Knowing what predisposes people to develop Addison’s disease opens up the possibilities of determining the molecular repercussions of the predisposing genetic variation (currently ongoing in Prof. Husebye’s lab). The fact that it is now feasible to map the genetic risk profile of an individual also means that personalised treatment aimed at stopping and even reversing the autoimmune adrenal destruction can become a feasible option in the future.

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Contact information:

Professor at the University of Bergen, Eystein Husebye – Eystein.Husebye@uib.no – cell phone +47 99 40 47 88

Disclaimer: AAAS and EurekAlert! are not responsible for the accuracy of news releases posted to EurekAlert! by contributing institutions or for the use of any information through the EurekAlert system.

From https://www.eurekalert.org/pub_releases/2021-02/tuob-nsi021221.php

Earwax may reveal how stressed you are

How stressed are you? Your earwax could hold the answer.

A new method of collecting and analyzing earwax for levels of the stress hormone cortisol may be a simple and cheap way to track the mental health of people with depression and anxiety.

Cortisol is a crucial hormone that spikes when a person is stressed and declines when they’re relaxed. In the short-term, the hormone is responsible for the “fight or flight” response, so it’s important for survival. But cortisol is often consistently elevated in people with depression and anxiety, and persistent high levels of cortisol can have negative effects on the immune system, blood pressure and other bodily functions.

There are other disorders which involve abnormal cortisol, including Cushing’s disease (caused by the overproduction of cortisol) and Addison’s disease (caused by the underproduction of cortisol). People with Cushing’s disease have abnormal fat deposits, weakened immune systems and brittle bones. People with Addison’s disease have dangerously low blood pressure.

There are a lot of ways to measure cortisol: in saliva, in blood, even in hair. But saliva and blood samples capture only a moment in time, and cortisol fluctuates significantly throughout the day. Even the experience of getting a needle stick to draw blood can increase stress, and thus cortisol levels. Hair samples can provide a snapshot of cortisol over several months instead of several minutes, but hair can be expensive to analyze — and some people don’t have much of it.

AndrĂ©s Herane-Vives, a lecturer at University College London’s Institute of Cognitive Neuroscience and Institute of Psychiatry, and his colleagues instead turned to the ear. Earwax is stable and resistant to bacterial contamination, so it can be shipped to a laboratory easily for analysis. It also can hold a record of cortisol levels stretching over weeks.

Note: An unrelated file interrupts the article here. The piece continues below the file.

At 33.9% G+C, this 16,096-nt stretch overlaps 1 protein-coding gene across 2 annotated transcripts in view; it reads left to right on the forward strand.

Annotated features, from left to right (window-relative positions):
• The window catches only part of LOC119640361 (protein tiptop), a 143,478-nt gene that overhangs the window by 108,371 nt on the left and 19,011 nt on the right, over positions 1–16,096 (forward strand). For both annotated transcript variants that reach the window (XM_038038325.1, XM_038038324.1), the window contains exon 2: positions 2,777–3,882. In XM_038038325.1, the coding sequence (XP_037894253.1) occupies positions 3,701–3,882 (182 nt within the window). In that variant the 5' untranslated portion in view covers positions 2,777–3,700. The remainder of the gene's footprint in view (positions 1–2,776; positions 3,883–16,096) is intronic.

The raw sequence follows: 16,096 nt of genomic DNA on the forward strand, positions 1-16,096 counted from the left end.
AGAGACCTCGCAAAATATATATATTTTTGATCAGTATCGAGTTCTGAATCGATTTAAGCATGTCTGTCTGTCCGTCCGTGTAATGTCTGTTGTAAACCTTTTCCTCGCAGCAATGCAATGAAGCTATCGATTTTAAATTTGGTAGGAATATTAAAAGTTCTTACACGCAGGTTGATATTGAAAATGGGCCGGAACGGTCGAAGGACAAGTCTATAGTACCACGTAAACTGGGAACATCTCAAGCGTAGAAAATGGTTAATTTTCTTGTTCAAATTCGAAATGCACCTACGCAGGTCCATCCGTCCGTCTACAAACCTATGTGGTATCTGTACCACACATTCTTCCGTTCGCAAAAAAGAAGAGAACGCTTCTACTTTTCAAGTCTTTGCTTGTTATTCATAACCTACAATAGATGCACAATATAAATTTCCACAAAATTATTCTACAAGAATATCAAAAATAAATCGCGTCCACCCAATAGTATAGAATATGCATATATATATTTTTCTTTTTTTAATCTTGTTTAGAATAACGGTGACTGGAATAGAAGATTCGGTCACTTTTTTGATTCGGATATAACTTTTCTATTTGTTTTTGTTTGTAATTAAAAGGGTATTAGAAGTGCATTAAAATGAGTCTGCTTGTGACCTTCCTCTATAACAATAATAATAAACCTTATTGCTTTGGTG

But previous methods of harvesting earwax involved sticking a syringe into the ear and flushing it out with water, which can be slightly painful and stressful. So Herane-Vives and his colleagues developed a swab that, when used, would be no more stressful than a Q-tip. The swab has a shield around the handle, so that people can’t stick it too far into their ear and damage their eardrum, and a sponge at the end to collect the wax.

In a small pilot study, researchers collected blood, hair and earwax from 37 participants at two different time points. At each collection point, they sampled earwax using a syringe from one ear, and using the new self-swab method from the other. The researchers then compared the reliability of the cortisol measurements from the self-swab earwax with that of the other methods.

They found that cortisol was more concentrated in earwax than in hair, making for easier analysis. Analyzing the self-swabbed earwax was also faster and more efficient than analyzing the earwax from the syringe, which had to be dried out before using. Finally, the earwax showed more consistency in cortisol levels compared with the other methods, which were more sensitive to fluctuations caused by things like recent alcohol consumption. Participants also said that self-swabbing was more comfortable than the syringe method.

The researchers reported their findings Nov. 2 in the journal Heliyon. Herane-Vives is also starting a company called Trears to market the new method. In the future, he hopes that earwax could also be used to monitor other hormones. The researchers also need to follow up with studies of Asian individuals, who were left out of this pilot study because a significant number only produce dry, flaky earwax as opposed to wet, waxy earwax.

“After this successful pilot study, if our device holds up to further scrutiny in larger trials, we hope to transform diagnostics and care for millions of people with depression or cortisol-related conditions such as Addison’s disease and Cushing syndrome, and potentially numerous other conditions,” he said in a statement.

Originally published in Live Science.